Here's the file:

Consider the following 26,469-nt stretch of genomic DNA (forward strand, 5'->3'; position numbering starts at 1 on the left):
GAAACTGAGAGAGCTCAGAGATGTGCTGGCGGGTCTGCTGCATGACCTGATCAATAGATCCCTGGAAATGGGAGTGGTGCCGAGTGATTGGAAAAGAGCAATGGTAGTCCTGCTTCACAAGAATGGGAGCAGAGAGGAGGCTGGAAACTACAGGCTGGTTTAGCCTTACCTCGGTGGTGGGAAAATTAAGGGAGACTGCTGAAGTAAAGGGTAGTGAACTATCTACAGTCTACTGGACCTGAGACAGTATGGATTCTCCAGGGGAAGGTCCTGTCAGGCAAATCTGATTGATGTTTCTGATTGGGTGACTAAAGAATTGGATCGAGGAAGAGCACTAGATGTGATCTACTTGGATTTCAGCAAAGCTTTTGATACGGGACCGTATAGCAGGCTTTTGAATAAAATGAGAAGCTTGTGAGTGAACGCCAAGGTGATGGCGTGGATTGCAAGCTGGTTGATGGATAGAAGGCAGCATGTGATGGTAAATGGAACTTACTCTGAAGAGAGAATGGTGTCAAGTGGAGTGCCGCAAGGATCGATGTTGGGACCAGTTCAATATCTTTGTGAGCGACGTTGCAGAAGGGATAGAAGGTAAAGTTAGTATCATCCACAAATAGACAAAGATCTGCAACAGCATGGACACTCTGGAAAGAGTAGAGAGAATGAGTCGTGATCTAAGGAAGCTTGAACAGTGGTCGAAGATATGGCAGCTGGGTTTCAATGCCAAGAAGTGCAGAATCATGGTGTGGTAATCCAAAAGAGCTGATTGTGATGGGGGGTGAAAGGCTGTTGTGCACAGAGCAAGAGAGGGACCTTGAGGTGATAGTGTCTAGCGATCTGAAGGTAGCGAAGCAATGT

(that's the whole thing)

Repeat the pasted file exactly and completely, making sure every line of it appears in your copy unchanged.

Consider the following 26,469-nt stretch of genomic DNA (forward strand, 5'->3'; position numbering starts at 1 on the left):
GAAACTGAGAGAGCTCAGAGATGTGCTGGCGGGTCTGCTGCATGACCTGATCAATAGATCCCTGGAAATGGGAGTGGTGCCGAGTGATTGGAAAAGAGCAATGGTAGTCCTGCTTCACAAGAATGGGAGCAGAGAGGAGGCTGGAAACTACAGGCTGGTTTAGCCTTACCTCGGTGGTGGGAAAATTAAGGGAGACTGCTGAAGTAAAGGGTAGTGAACTATCTACAGTCTACTGGACCTGAGACAGTATGGATTCTCCAGGGGAAGGTCCTGTCAGGCAAATCTGATTGATGTTTCTGATTGGGTGACTAAAGAATTGGATCGAGGAAGAGCACTAGATGTGATCTACTTGGATTTCAGCAAAGCTTTTGATACGGGACCGTATAGCAGGCTTTTGAATAAAATGAGAAGCTTGTGAGTGAACGCCAAGGTGATGGCGTGGATTGCAAGCTGGTTGATGGATAGAAGGCAGCATGTGATGGTAAATGGAACTTACTCTGAAGAGAGAATGGTGTCAAGTGGAGTGCCGCAAGGATCGATGTTGGGACCAGTTCAATATCTTTGTGAGCGACGTTGCAGAAGGGATAGAAGGTAAAGTTAGTATCATCCACAAATAGACAAAGATCTGCAACAGCATGGACACTCTGGAAAGAGTAGAGAGAATGAGTCGTGATCTAAGGAAGCTTGAACAGTGGTCGAAGATATGGCAGCTGGGTTTCAATGCCAAGAAGTGCAGAATCATGGTGTGGTAATCCAAAAGAGCTGATTGTGATGGGGGGTGAAAGGCTGTTGTGCACAGAGCAAGAGAGGGACCTTGAGGTGATAGTGTCTAGCGATCTGAAGGTAGCGAAGCAATGT